First, I want to explain why I believe that teaching has an essential place in academia and why we should work towards acquiring this essential skill. Teaching plays a key role in opening the minds of the next generation. It represents the means by which we can connect to students and inspire them. It is a way by which we engrain curiosity and passion for science on those who have not been yet exposed. As a result, we can contribute to producing more professional and more critical people, and, we can hope to recruit future scientists.
Teaching can be very time consuming, but the best time to gain this experience is during your postgraduate studies, either during your masters or your doctorate. Sometimes you will find this goal difficult. Your home university (and perhaps you) will see teaching as a distraction from the main goal of the academic program: getting your degree. But believe me, if anything, teaching while doing research enhances your time-management skills and reinforces your own knowledge and understanding. I started gaining these skills during my masters, working as a teaching assistant. Then, during my PhD, I also worked as a teaching associate (a higher level since I already had teaching experience) for three years as means to finance my studies. Both experiences have been of great value for my career development.
There are different ways you can get teaching experience. The first and most common one is by being a teaching assistant. This offer a great variety of course topics and formats. For example, you can be involved in lectures, seminar, and labs (among others). You can also participate in basic or upper level courses. I myself, for example, worked in introductory courses taught for students from all the university and in upper level courses that were part of the curriculum for Biology students. This gave me a sense of the difference in structure, depth of knowledge and types of activities that suit each course. I also learned how the responsibilities vary from one course to another, and between universities. Most of the time you will be required to grade student work – be it exams, essays, or lab reports. But you may also be more involved in course development and will be required to help propose new activities or improve current ones. My advice is to not specialize in a single course. Try to work in a diverse set of courses that will offer you a good combination of experience and self-enjoyment.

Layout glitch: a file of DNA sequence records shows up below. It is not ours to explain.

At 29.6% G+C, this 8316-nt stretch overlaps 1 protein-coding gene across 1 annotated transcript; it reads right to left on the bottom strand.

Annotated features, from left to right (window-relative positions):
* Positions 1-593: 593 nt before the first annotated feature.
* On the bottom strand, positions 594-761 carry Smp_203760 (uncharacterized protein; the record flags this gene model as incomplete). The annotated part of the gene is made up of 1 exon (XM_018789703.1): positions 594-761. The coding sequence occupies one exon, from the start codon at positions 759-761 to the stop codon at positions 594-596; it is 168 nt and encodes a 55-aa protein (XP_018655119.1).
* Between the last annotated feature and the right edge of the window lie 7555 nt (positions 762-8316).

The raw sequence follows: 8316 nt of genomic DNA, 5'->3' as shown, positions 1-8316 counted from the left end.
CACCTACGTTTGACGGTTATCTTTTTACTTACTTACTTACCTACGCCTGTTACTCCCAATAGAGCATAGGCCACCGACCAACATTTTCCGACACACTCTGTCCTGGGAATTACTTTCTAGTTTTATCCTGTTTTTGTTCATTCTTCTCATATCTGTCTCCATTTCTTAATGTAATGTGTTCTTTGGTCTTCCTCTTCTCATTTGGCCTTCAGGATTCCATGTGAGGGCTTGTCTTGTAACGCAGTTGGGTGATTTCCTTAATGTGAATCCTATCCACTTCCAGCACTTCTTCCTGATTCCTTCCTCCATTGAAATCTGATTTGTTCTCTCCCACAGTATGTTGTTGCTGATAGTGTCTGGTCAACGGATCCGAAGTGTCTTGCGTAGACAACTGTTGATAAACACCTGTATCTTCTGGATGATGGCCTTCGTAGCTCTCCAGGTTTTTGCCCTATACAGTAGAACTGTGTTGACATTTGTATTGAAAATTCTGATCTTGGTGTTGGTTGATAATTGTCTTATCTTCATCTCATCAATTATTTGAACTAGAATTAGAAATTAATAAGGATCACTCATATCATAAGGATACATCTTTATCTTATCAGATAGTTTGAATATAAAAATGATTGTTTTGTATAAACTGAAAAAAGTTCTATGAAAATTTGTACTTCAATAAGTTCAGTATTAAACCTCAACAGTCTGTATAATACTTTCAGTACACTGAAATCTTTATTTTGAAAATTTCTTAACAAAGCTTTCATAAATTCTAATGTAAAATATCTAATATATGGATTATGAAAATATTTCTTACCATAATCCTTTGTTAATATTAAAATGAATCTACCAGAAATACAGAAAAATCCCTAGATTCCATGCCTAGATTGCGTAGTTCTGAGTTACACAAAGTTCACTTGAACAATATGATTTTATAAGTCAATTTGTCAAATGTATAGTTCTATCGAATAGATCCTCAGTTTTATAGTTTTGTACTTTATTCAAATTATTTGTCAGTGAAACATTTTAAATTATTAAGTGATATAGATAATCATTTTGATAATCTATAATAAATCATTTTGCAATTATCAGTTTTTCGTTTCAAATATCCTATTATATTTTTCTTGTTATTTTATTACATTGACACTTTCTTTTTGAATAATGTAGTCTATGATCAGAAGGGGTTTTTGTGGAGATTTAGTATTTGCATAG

After I graduated, I also worked as a lecturer at UCLA. I was given the opportunity to teach an upper level course in Animal Behavior for 60 undergraduate students in a lecture format. It was challenging and rewarding. I had to prepare the course from scratch, so I had the opportunity to learn how to set up course objectives, build a syllabus, plan activities, supervise teaching assistants, prepare and deliver lectures, and prepare exams. Lecturing is very different to assisting. Delivering a presentation of 50 minutes can be nerve-wracking. However, here, your skills in giving talks are important: speak confidently and make sure you time your lecture as this shows respect for your students. As in any talk, it is frequent that we try to pack in too much material in a single lecture or that we speak too fast. I recommend practicing before delivering your lecture, you may probably want to write out your lecture, but don’t make the mistake to read it as if it were a script.
In conclusion, try to start getting teaching experience as soon as possible. Enjoy it, and learn not only from the process, but also from the students. Their understanding and feedback is the best measure of how well you are doing. But don’t be discouraged if they are too harsh on you. Take what is constructive, learn from the mistakes and keep growing.
Adriana is a Postdoctoral researcher in the Farine lab at the Max Planck Institute for Ornithology in Konstanz, Germany